At the Walters, we regularly take x-rays of objects, paintings, and books; this allows us to have “x-ray vision” and look inside objects.
Recently in the Conservation Window, an objects conservator was talking with museum visitors about how conservators use x-radiography to non-destructively learn about how objects were made and also assess their condition, using a 20thcentury Japanese cloisonné enamel vase as an example.
The vase is actually made out of copper metal, which is not visible though, because the surface of the vase is covered by the design of the dragon and the black background. The designs are made from glass that has been fused to the copper by heating in a kiln. To create the designs, silver wires were attached to the surface of the copper vase; these wires make the outline of the design. Then, powdered, colored glass called glass frit was mixed with water and packed onto the surface. The whole object was then fired in a kiln, melting and fusing the glass frit onto the copper vase, leaving the it completely covered by a layer of glass, also called enamel. After a lot of polishing, the surface is now very shiny.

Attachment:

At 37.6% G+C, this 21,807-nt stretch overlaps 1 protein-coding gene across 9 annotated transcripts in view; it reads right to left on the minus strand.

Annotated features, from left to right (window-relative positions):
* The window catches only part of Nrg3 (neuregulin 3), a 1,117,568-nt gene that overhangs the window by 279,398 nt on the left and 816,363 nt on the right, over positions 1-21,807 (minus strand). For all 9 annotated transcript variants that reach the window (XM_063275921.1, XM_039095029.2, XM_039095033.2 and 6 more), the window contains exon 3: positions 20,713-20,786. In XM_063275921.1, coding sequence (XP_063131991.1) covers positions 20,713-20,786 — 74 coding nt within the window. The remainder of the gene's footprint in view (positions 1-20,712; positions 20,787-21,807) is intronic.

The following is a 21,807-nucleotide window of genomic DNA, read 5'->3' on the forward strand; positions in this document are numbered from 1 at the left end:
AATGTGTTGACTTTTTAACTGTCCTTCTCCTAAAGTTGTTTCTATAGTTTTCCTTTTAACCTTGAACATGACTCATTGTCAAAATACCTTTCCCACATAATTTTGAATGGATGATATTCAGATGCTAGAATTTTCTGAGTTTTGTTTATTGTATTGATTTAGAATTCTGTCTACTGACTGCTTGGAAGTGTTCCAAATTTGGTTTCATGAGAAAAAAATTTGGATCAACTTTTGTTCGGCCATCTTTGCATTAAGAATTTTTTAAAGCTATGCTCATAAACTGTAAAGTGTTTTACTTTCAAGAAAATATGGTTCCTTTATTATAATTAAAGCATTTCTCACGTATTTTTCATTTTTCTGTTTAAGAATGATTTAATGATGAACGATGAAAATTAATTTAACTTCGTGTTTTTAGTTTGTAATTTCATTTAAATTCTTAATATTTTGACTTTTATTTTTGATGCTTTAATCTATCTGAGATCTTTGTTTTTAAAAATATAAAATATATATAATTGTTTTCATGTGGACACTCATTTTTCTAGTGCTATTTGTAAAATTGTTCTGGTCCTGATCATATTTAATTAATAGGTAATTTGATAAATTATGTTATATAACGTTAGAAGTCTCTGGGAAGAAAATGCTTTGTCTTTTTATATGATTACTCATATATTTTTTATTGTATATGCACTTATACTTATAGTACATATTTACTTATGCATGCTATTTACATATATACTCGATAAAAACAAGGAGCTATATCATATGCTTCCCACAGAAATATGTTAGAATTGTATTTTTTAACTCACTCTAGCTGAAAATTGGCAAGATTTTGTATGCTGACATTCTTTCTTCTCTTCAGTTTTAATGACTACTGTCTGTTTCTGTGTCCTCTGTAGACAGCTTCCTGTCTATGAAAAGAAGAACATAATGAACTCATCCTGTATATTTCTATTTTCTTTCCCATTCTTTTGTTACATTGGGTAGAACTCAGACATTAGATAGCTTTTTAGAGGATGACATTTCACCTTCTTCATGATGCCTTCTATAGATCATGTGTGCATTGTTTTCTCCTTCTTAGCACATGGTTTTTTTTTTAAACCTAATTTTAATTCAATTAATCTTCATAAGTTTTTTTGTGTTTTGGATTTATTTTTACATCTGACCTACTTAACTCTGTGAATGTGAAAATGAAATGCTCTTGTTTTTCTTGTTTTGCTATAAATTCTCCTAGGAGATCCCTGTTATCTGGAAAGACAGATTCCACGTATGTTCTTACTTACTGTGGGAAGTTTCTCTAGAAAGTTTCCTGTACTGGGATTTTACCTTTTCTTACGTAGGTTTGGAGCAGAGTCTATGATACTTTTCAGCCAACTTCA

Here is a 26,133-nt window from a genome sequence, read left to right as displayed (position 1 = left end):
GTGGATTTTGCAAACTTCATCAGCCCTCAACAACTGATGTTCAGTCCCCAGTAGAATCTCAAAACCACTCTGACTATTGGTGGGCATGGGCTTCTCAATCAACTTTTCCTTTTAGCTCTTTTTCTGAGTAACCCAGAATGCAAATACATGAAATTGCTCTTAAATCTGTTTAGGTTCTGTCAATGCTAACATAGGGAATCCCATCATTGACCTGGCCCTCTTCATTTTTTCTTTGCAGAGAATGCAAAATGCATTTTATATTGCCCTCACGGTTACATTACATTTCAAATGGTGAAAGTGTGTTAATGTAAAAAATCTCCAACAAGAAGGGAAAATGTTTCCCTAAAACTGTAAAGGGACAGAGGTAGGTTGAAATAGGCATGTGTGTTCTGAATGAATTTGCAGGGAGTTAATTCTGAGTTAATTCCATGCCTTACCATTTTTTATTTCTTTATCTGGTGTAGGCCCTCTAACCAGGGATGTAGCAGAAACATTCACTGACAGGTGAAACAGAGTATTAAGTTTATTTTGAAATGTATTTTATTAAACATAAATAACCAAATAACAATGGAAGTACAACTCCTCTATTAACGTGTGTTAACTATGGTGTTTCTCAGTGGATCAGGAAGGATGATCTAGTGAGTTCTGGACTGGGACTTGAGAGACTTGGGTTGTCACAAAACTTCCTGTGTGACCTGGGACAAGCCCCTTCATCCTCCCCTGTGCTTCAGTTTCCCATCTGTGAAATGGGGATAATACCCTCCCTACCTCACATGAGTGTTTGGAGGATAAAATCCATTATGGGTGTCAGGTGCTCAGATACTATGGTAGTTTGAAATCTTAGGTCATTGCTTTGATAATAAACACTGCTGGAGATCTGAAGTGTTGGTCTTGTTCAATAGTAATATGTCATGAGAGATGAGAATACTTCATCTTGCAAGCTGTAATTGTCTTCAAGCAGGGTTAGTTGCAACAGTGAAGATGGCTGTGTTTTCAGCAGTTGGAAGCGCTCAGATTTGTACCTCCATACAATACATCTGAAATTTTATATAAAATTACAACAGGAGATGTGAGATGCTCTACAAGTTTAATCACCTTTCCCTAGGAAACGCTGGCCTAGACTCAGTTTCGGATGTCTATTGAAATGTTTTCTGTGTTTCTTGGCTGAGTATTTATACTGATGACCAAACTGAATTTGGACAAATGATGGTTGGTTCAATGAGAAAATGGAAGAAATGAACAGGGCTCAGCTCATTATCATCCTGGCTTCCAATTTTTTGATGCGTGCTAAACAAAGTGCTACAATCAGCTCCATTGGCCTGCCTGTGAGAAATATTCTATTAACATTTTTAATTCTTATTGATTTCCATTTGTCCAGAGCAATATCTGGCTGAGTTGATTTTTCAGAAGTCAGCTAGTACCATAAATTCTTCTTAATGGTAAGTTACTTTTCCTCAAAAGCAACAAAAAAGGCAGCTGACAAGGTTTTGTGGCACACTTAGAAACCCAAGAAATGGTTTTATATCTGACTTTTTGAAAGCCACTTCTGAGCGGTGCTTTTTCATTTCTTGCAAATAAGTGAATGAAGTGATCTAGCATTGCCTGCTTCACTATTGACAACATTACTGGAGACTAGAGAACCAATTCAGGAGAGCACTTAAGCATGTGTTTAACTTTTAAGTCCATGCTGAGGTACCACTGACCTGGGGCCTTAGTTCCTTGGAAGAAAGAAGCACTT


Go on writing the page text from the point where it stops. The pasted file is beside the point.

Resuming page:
This vase is a specific kind of cloisonne enamel, called basse-taille. To create the figure of the dragon, a thin sheet of silver would have been laid on the copper vase. Green translucent enamel, or glass, covers the silver foil, giving the dragon’s scales a shimmery effect.
We had a question about the silver used for the design. Was it applied to the whole surface of the copper vase underneath the enamel, or only on the areas of the vase where the dragon design would be?
X-radiography helped us answer this question. In this x-ray of the vase, the brightest white lines are the silver wires used to outline the design. The area around the dragon is brighter white than the background. This tells us that the silver has been cut and purposefully placed only under the dragon, not over the whole vase.
By using x-radiography which is fast, easy, and doesn’t harm the object, we can answer questions like this which adds to the knowledge about how an object was made.